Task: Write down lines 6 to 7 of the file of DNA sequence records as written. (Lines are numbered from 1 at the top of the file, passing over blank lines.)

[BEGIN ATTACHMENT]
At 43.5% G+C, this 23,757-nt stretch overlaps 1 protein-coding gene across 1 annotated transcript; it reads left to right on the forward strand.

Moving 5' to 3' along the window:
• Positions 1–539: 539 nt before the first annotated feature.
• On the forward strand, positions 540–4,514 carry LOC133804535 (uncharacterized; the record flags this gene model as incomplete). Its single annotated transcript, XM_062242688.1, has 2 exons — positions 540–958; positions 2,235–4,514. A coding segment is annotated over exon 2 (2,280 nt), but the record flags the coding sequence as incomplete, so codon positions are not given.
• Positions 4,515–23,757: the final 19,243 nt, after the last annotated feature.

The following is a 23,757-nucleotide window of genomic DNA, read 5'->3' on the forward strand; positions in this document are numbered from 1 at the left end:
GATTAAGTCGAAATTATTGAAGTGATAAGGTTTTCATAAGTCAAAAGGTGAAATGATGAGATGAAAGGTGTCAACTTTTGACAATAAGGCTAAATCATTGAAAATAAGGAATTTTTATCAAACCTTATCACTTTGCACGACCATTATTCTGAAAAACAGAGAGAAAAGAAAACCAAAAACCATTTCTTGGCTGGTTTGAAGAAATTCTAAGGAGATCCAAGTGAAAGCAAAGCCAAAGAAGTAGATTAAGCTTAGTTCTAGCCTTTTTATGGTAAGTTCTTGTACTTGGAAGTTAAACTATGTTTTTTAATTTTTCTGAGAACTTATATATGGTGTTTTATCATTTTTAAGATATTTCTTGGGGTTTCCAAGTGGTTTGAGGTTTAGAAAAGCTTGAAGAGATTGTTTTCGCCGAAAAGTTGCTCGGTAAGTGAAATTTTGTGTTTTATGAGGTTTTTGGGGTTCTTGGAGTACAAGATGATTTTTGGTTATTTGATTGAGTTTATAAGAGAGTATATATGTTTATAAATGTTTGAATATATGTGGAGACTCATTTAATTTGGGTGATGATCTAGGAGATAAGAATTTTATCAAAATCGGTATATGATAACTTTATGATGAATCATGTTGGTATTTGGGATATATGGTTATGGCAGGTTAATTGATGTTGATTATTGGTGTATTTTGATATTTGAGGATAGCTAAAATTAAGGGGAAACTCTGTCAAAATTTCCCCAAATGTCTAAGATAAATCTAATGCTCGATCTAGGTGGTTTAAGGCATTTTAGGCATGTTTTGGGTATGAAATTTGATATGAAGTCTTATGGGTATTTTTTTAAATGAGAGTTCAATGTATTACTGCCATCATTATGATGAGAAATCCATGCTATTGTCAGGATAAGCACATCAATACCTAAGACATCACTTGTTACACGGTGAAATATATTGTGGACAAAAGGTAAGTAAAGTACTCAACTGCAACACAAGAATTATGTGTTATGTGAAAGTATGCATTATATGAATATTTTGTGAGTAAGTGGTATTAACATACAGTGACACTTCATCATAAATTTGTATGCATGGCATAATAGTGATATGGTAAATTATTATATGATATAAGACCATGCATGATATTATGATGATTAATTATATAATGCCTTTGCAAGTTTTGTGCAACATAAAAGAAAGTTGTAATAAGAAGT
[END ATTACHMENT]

The following is a 23,757-nucleotide window of genomic DNA, read 5'->3' on the forward strand; positions in this document are numbered from 1 at the left end:
GATTAAGTCGAAATTATTGAAGTGATAAGGTTTTCATAAGTCAAAAGGTGAAATGATGAGATGAAAGGTGTCAACTTTTGACAATAAGGCTAAATCATTGAAAATAAGGAATTTTTATCAAACCTTATCACTTTGCACGACCATTATTCTGAAAAACAGAGAGAAAAGAAAACCAAAAACCATTTCTTGGCTGGTTTGAAGAAATTCTAAGGAGATCCAAGTGAAAGCAAAGCCAAAGAAGTAGATTAAGCTTAGTTCTAGCCTTTTTATGGTAAGTTCTTGTACTTGGAAGTTAAACTATGTTTTTTAATTTTTCTGAGAACTTATATATGGTGTTTTATCATTTTTAAGATATTTCTTGGGGTTTCCAAGTGGTTTGAGGTTTAGAAAAGCTTGAAGAGATTGTTTTCGCCGAAAAGTTGCTCGGTAAGTGAAATTTTGTGTTTTATGAGGTTTTTGGGGTTCTTGGAGTACAAGATGATTTTTGGTTATTTGATTGAGTTTATAAGAGAGTATATATGTTTATAAATGTTTGAATATATGTGGAGACTCATTTAATTTGGGTGATGATCTAGGAGATAAGAATTTTATCAAAATCGGTATATGATAACTTTATGATGAATCATGTTGGTATTTGGGATATATGGTTATGGCAGGTTAATTGATGTTGATTATTGGTGTATTTTGATATTTGAGGATAGCTAAAATTAAGGGGAAACTCTGTCAAAATTTCCCCAAATGTCTAAGATAAATCTAATGCTCGATCTAGGTGGTTTAAGGCATTTTAGGCATGTTTTGGGTATGAAATTTGATATGAAGTCTTATGGGTATTTTTTTAAATGAGAGTTCAATGTATTACTGCCATCATTATGATGAGAAATCCATGCTATTGTCAGGATAAGCACATCAATACCTAAGACATCACTTGTTACACGGTGAAATATATTGTGGACAAAAGGTAAGTAAAGTACTCAACTGCAACACAAGAATTATGTGTTATGTGAAAGTATGCATTATATGAATATTTTGTGAGTAAGTGGTATTAACATACAGTGACACTTCATCATAAATTTGTATGCATGGCATAATAGTGATATGGTAAATTATTATATGATATAAGACCATGCATGATATTATGATGATTAATTATATAATGCCTTTGCAAGTTTTGTGCAACATAAAAGAAAGTTGTAATAAGAAGT